Calcium and sodium ions, for the most part, are kept outside the cells, while magnesium and potassium are kept inside the cells. These four minerals are the most plentiful in the body, and collectively they are known as electrolytes.

When the level of magnesium within the cells falls below normal, calcium and sodium rush inside, while potassium and magnesium leak out. This can cause big problems.

Calcium excites nerves, whereas magnesium calms them down.

The normal concentration of magnesium ion inside cells is easily 10,000 times more than that of intracellular calcium ions – under healthy conditions. But if the amount of magnesium in a cell falls, for any reason, calcium ions flow into the cell. With this abnormal situation, a couple of things happen:

Higher than normal calcium inside a cell excites a lot of reactions. It puts the cell into hyperactive state. Heart and blood-vessel cells are especially excitable because they need to react rapidly during sudden stress situation. As such, they are truly vulnerable to deficits in magnesium that allow abnormal rises in calcium, with resulting hyperactivity.

Sometimes, a hyperactive state is just what you want. It is the essence of the body’s “fight-or-flight” reaction to danger. Without calcium, there is no muscle contraction, and without muscle contraction there is no fight or flight.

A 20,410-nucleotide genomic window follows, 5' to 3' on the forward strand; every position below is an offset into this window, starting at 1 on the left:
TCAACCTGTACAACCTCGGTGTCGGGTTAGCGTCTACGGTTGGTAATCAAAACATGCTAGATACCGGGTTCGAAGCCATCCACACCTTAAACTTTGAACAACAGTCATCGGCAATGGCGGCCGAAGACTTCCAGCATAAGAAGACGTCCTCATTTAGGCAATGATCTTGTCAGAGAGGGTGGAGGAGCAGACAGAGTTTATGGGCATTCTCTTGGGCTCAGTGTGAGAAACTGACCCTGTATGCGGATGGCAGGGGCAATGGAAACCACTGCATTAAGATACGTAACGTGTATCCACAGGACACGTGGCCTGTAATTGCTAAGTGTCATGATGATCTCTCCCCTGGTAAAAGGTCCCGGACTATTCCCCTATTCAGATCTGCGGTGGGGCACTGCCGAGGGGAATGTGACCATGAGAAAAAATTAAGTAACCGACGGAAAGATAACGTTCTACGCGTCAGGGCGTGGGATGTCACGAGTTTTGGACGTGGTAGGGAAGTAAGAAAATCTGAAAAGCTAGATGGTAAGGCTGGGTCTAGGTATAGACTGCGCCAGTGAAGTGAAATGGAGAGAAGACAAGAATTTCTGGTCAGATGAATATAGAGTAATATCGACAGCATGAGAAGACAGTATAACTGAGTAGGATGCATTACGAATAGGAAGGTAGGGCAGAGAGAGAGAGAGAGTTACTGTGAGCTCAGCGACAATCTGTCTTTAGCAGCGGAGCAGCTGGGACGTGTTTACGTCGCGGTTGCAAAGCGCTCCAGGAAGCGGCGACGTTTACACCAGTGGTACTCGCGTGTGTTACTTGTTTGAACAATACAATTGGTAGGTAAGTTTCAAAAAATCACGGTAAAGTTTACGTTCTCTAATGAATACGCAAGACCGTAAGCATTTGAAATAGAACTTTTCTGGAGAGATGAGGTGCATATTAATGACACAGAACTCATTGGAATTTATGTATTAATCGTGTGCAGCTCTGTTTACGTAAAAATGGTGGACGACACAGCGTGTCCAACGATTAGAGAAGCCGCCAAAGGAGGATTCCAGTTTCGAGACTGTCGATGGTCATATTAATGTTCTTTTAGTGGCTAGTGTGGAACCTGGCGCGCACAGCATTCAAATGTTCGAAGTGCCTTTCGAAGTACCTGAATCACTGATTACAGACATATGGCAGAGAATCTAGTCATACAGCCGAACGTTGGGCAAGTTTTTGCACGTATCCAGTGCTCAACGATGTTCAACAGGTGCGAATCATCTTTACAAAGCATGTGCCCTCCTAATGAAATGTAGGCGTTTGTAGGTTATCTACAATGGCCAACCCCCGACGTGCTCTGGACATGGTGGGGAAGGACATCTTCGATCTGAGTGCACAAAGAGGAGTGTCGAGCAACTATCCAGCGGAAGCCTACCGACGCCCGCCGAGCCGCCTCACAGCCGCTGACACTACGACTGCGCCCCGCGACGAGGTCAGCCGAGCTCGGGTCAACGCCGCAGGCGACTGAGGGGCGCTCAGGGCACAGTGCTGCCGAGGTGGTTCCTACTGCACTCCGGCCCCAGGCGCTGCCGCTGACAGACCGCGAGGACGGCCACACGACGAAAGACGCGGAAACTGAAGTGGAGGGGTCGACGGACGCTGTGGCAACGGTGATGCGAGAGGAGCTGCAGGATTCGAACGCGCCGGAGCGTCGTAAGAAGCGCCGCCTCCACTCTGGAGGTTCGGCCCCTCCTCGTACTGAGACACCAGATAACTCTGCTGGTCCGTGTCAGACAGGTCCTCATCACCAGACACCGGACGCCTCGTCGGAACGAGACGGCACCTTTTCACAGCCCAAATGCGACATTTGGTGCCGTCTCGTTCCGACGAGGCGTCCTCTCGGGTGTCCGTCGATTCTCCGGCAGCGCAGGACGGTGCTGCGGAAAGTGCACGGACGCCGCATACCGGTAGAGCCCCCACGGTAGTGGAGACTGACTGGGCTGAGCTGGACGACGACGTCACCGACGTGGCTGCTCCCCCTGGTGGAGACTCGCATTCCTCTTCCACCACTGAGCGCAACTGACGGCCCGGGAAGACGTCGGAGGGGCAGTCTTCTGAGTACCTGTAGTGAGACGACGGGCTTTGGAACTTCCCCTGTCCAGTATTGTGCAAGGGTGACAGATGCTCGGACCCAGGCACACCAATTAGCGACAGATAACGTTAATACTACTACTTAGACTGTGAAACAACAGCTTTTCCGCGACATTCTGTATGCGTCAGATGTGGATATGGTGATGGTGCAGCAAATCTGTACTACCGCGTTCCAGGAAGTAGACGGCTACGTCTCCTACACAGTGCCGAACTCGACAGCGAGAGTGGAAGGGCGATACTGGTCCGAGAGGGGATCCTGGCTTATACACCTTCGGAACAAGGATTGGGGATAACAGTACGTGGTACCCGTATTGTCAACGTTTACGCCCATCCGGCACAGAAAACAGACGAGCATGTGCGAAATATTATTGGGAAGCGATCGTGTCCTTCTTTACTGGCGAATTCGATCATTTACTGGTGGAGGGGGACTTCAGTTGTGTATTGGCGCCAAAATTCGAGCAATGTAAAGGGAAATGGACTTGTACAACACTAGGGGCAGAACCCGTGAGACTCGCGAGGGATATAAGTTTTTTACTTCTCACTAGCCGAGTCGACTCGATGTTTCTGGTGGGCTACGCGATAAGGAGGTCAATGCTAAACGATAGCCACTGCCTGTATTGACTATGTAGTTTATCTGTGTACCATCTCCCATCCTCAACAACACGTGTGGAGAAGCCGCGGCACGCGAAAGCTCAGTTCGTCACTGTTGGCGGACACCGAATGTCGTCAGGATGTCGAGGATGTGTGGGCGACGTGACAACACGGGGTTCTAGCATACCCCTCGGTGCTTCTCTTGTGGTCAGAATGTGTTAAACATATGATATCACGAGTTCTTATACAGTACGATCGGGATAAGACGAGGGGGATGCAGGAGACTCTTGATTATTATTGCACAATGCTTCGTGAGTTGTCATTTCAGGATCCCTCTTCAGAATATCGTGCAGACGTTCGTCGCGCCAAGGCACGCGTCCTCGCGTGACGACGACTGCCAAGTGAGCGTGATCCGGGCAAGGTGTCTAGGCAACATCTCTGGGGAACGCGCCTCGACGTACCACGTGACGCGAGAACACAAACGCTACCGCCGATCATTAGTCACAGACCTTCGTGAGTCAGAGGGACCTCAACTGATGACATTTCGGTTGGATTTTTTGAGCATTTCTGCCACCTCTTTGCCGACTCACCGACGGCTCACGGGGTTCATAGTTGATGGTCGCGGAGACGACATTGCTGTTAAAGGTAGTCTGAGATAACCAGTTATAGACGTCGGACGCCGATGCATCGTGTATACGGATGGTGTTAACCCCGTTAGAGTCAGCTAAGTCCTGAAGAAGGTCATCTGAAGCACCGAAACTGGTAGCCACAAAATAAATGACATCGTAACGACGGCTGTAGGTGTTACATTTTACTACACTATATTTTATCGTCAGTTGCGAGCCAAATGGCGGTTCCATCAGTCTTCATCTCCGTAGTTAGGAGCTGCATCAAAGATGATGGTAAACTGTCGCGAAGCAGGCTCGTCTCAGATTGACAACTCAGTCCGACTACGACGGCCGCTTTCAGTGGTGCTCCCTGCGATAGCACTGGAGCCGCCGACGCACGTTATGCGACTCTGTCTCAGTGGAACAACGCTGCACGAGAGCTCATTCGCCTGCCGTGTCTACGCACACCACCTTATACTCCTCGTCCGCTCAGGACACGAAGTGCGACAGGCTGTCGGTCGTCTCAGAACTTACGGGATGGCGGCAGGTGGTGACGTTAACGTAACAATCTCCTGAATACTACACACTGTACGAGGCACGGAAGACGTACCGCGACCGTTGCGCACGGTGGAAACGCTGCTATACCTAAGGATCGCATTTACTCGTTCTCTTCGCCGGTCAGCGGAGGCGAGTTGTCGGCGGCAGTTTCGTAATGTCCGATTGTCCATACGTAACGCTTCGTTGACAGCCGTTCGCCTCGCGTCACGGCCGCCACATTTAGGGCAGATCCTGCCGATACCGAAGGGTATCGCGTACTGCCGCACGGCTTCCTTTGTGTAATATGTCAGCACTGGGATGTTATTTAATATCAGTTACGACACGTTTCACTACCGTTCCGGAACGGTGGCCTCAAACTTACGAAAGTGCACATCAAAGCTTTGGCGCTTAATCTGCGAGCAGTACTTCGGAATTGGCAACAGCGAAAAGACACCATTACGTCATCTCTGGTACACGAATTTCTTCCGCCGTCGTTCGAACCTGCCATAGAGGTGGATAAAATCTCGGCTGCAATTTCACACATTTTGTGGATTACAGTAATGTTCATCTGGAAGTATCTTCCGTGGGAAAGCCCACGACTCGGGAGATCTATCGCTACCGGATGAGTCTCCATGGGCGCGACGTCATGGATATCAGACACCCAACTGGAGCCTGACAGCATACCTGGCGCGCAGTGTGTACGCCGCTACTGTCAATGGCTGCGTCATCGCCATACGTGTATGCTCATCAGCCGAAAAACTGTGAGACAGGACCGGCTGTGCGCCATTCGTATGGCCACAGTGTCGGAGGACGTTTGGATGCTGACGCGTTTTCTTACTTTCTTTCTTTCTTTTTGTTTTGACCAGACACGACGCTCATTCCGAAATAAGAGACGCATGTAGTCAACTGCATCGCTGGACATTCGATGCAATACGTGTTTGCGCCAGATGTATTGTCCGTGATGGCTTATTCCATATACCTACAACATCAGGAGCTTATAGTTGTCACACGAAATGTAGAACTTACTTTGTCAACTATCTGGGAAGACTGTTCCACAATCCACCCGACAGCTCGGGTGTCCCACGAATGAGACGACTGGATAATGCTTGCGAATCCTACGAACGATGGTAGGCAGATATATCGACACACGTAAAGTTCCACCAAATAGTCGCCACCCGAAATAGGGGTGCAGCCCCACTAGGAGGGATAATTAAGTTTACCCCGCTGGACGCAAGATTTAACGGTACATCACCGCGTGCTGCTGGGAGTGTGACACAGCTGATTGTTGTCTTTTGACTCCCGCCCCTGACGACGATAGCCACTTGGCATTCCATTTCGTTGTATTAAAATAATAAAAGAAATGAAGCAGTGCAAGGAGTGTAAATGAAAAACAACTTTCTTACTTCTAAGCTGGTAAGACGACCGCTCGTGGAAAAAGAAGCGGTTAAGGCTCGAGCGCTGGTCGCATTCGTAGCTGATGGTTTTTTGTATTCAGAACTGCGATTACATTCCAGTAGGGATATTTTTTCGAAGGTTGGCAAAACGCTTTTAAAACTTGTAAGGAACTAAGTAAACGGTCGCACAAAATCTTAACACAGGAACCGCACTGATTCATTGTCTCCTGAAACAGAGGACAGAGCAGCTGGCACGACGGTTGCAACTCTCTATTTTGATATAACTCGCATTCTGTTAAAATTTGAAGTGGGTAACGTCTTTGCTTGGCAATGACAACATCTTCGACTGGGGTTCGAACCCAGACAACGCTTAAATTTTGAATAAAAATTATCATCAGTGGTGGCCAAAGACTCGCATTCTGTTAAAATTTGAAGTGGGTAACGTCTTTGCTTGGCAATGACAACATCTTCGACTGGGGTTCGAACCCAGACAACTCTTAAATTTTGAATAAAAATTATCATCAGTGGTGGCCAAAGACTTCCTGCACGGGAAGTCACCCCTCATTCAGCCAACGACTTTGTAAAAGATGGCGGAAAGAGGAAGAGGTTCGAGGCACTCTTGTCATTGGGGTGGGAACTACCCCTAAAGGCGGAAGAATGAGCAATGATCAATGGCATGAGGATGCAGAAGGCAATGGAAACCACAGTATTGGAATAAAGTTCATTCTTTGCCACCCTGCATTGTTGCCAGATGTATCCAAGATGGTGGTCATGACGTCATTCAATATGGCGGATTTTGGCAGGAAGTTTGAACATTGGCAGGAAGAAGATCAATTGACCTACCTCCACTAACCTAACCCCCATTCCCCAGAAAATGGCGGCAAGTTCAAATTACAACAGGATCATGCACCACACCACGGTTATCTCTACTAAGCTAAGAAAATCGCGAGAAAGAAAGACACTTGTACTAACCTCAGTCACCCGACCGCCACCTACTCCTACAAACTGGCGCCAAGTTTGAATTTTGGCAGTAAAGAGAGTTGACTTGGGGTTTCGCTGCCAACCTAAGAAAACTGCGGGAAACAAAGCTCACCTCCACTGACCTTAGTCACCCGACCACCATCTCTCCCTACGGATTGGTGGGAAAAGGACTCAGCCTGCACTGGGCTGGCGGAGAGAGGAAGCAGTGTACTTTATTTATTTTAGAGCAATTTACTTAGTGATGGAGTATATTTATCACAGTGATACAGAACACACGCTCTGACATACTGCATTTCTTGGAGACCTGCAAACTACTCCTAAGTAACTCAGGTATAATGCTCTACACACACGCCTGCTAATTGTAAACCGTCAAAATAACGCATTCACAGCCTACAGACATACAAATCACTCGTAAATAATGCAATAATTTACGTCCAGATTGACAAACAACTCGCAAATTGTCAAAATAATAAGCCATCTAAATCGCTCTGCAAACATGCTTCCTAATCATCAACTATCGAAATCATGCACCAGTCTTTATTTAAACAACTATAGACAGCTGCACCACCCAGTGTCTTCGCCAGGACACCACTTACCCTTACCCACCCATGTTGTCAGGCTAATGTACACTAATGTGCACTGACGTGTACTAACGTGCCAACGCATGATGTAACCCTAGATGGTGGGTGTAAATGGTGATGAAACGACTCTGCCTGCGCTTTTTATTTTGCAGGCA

But in normal circumstances, you don’t want excess muscle contractions. The muscles would soon cramp, bringing on severe muscle pain. To relax, the muscles need magnesium. Magnesium, physiologically the opposite of calcium, relaxes muscles. Under normal, healthy cellular conditions, magnesium levels inside muscle cells are high and calcium levels are low, so that the muscles can relax. This is just one way in which calcium enhances and allows the fight-or-flight reaction while magnesium calms it all down.

If calcium levels inside a cell get especially high because of low magnesium, the cell physically changes. High calcium tends to make things stiff and hard. But if soft tissue begins to get hard, it’s a real problem — it’s called “calcification”. In artery and heart cells, the stiffness caused by calcification hampers proper function and can be an important aspect of heart disease.